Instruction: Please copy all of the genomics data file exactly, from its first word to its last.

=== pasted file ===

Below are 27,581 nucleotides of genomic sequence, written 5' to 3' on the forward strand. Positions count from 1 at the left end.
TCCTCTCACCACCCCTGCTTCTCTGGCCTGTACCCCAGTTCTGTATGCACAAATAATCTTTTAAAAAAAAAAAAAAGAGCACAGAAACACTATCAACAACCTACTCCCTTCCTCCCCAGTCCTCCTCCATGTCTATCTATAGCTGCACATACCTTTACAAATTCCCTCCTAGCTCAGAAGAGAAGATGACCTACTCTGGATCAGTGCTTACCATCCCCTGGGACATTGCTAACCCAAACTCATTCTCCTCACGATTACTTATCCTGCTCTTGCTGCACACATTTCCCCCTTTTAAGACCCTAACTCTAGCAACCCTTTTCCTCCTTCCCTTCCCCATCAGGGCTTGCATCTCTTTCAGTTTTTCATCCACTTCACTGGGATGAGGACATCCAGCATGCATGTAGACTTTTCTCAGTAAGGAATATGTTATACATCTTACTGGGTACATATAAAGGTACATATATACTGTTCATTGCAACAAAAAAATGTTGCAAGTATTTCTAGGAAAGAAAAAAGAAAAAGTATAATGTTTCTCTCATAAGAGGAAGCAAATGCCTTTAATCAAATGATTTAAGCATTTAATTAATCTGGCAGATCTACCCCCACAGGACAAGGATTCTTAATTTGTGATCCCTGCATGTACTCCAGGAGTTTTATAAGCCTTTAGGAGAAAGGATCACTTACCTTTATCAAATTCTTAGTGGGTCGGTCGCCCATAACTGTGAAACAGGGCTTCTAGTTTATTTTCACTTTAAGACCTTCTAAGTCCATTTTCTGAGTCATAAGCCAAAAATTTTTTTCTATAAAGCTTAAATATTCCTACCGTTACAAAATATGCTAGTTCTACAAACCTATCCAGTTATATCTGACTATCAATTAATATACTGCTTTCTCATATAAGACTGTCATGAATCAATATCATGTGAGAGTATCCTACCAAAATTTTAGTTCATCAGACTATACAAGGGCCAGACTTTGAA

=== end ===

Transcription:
Below are 27,581 nucleotides of genomic sequence, written 5' to 3' on the forward strand. Positions count from 1 at the left end.
TCCTCTCACCACCCCTGCTTCTCTGGCCTGTACCCCAGTTCTGTATGCACAAATAATCTTTTAAAAAAAAAAAAAAGAGCACAGAAACACTATCAACAACCTACTCCCTTCCTCCCCAGTCCTCCTCCATGTCTATCTATAGCTGCACATACCTTTACAAATTCCCTCCTAGCTCAGAAGAGAAGATGACCTACTCTGGATCAGTGCTTACCATCCCCTGGGACATTGCTAACCCAAACTCATTCTCCTCACGATTACTTATCCTGCTCTTGCTGCACACATTTCCCCCTTTTAAGACCCTAACTCTAGCAACCCTTTTCCTCCTTCCCTTCCCCATCAGGGCTTGCATCTCTTTCAGTTTTTCATCCACTTCACTGGGATGAGGACATCCAGCATGCATGTAGACTTTTCTCAGTAAGGAATATGTTATACATCTTACTGGGTACATATAAAGGTACATATATACTGTTCATTGCAACAAAAAAATGTTGCAAGTATTTCTAGGAAAGAAAAAAGAAAAAGTATAATGTTTCTCTCATAAGAGGAAGCAAATGCCTTTAATCAAATGATTTAAGCATTTAATTAATCTGGCAGATCTACCCCCACAGGACAAGGATTCTTAATTTGTGATCCCTGCATGTACTCCAGGAGTTTTATAAGCCTTTAGGAGAAAGGATCACTTACCTTTATCAAATTCTTAGTGGGTCGGTCGCCCATAACTGTGAAACAGGGCTTCTAGTTTATTTTCACTTTAAGACCTTCTAAGTCCATTTTCTGAGTCATAAGCCAAAAATTTTTTTCTATAAAGCTTAAATATTCCTACCGTTACAAAATATGCTAGTTCTACAAACCTATCCAGTTATATCTGACTATCAATTAATATACTGCTTTCTCATATAAGACTGTCATGAATCAATATCATGTGAGAGTATCCTACCAAAATTTTAGTTCATCAGACTATACAAGGGCCAGACTTTGAA